Responsible Fashion Production: The journey to a sustainable lifestyle.

The fashion industry employs over 60 million people world-wide, mostly women. A 2.4 trillion dollar industry with the numbers expected to rise over the coming years. given its global reach, the fashion industry should be exemplary in ethical and sustainable practises, however, they still struggle to manage their waste streams. It is important for any industry to recognise its shortfalls and rectify them accordingly. It has, therefore, been observed that many of the fashion industry’s shortfalls come from its production methods which will be unpacked by studying the processes used to achieve a more holistic solution for the Industry.

The apparel manufacturing process involves three stages in which garments are made. The first stage involves the designer who designs the product, selects the fabric and inspects it to ensure quality. In the second stage we are introduced to the role played by the designer in conjunction with the factory and in this stage we can see processes such as pattern making, grading, marking, spreading, cutting and the bundling of the garment. The final stage is the work done by factory workers including sewing, pressing or folding, detailing, dyeing and washing. Any conscious fashion consumer can agree that some of these processes are unnecessary and can be done away with. Although this is the method that has been used for centuries to produce clothing, the time for innovative thinking has arrived forcing us to do more with less natural resources to ensure a brighter future for our beloved earth. We are at a point where everyone, consumers, designers and fashion producers globally, have to start using a different method of business and communication within the fashion industry.

The Business Council of Sustainable Development (BCSD) was built with the expectation that maintaining a sustainable world meant that consumers would request competitively priced goods  and services that would satisfy their needs and bring quality of life. Producers, designers and fashion experts would ensure that ecological impacts and resource waste are reduced throughout the garment’s life cycle. The United Nations has challenged 195 countries to address the needs of their people in the Sustainable Development Goals (SDG) global movement to be achieved by 2030. SDG12 directly address the issues of responsible production and consumption. This goal will work harmoniously with the lean production system because it is most waste free.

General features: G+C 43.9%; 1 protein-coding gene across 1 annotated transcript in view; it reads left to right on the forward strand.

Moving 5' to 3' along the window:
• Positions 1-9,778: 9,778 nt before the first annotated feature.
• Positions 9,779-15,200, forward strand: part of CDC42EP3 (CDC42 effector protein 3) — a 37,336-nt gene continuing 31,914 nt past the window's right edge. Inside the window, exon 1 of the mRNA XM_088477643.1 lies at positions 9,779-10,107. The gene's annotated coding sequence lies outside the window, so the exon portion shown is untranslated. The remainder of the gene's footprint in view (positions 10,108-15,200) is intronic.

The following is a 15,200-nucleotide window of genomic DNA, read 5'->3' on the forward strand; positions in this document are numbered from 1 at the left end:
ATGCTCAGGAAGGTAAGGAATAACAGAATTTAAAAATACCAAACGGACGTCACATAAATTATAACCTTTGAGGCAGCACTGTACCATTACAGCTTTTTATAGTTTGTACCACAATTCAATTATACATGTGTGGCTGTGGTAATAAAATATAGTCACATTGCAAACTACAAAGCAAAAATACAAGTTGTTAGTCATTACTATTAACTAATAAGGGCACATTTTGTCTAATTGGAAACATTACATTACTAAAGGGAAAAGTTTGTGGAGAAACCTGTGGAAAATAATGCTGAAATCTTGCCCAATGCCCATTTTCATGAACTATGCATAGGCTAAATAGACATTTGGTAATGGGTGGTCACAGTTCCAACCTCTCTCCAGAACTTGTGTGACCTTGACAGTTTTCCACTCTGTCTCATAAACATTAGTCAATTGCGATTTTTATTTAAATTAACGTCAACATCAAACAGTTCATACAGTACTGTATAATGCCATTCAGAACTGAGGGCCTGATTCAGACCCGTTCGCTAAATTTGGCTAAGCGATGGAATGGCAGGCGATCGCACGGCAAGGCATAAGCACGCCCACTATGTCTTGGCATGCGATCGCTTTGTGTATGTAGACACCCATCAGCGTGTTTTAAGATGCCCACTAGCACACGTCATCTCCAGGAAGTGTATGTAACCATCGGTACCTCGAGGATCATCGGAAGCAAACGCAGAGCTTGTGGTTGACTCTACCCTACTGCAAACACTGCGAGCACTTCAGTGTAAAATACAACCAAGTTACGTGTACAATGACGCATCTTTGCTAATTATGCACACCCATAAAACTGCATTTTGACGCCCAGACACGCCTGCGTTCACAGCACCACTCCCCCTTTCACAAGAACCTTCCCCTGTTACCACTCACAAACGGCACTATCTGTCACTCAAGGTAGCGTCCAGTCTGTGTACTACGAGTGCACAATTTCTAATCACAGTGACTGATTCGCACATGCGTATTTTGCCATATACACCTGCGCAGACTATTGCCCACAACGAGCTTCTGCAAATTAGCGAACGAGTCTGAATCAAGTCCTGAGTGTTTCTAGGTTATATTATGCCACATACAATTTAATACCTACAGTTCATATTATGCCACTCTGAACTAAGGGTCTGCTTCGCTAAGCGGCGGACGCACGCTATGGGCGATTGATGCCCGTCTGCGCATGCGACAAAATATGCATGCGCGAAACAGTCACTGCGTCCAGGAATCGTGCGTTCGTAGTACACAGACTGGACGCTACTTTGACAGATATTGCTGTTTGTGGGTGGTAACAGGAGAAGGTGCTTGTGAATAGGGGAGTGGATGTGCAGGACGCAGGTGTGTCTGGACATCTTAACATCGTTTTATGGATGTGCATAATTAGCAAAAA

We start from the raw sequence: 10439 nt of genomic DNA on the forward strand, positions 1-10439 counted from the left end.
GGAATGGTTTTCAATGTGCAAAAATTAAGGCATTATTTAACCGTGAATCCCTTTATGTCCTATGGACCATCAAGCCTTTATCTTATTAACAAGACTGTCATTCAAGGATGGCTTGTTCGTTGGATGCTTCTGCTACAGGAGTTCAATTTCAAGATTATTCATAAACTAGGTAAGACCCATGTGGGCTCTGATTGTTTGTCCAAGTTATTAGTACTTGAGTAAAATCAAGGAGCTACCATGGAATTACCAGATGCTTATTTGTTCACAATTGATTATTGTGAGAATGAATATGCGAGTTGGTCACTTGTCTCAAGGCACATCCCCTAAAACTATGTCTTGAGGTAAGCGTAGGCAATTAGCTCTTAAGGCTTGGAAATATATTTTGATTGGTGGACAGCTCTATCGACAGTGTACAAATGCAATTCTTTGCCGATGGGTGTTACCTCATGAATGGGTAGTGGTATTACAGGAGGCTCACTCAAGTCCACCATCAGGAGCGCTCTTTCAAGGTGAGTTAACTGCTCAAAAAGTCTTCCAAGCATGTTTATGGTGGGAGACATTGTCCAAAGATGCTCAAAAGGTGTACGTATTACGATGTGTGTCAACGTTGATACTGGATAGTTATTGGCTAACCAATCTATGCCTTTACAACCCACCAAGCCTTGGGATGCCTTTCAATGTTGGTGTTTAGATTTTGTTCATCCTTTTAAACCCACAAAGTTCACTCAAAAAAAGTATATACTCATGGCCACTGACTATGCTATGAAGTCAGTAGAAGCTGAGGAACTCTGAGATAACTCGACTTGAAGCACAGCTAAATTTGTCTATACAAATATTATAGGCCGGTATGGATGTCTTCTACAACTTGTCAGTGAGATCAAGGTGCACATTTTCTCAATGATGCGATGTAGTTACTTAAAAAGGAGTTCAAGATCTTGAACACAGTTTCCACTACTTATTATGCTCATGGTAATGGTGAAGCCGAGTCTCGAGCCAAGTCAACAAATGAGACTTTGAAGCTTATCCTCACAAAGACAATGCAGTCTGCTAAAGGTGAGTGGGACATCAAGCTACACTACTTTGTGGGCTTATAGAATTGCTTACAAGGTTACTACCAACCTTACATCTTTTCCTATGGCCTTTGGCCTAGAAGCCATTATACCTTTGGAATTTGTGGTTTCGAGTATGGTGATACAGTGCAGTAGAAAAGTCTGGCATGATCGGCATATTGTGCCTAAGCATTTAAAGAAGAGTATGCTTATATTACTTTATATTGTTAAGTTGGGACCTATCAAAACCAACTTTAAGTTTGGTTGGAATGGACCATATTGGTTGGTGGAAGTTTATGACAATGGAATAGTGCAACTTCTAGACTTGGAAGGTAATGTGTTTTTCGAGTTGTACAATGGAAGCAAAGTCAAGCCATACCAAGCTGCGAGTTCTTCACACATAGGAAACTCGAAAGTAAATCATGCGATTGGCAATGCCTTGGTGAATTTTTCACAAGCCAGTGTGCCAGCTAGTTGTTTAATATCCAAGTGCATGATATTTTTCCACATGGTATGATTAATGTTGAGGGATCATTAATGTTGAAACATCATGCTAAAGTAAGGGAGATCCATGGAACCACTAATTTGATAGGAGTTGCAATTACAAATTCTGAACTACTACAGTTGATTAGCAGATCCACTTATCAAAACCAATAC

The Textile and Clothing Industry (TCI) consumes large amounts of natural resources and releases chemicals into the atmosphere, water and soil. Lean Production, an organisational methodology whose main key idea is to do more with less, has since been adopted by the Textile and Clothing Industry (TCI). The TCI industry has long been faced with developing sustainable methods of production and under the guidance of the lean production method, developed PESO. The PESO methodology is based on four dimensions; people, ergonomics, sustainability and operational performances. PESO as a production method is meant to create a natural awareness to consume less through eco-efficient systems. This however, is still a work in progress as we still need to work hard to bring many companies to the realisation that the implementation of the methodologies is a continuous process that requires a continued attention to sustain a healthy and sustainable working environment.

The fashion industry, like many other industries, is defined by its customers. However, the value of any product that goes through the industry is defined by the producer. This means that before the product is even introduced to the customer, there are already people deciding on how sustainable, fashionable or cheaply made and harmful to the environment a product can be. This is why it is important for designers and fashion producers to adopt a sustainable methodology that will curb waste in the production phase and encourage less consumption by making products  that have a circular life. Production processes can be cut shorter by ensuring unsustainable impacts, such as dyes, are done away with. Achieving the SDG12 is possible, however, we need to work together to bring responsible production and consumption by making sustainable choices an everyday reality and lifestyle.  

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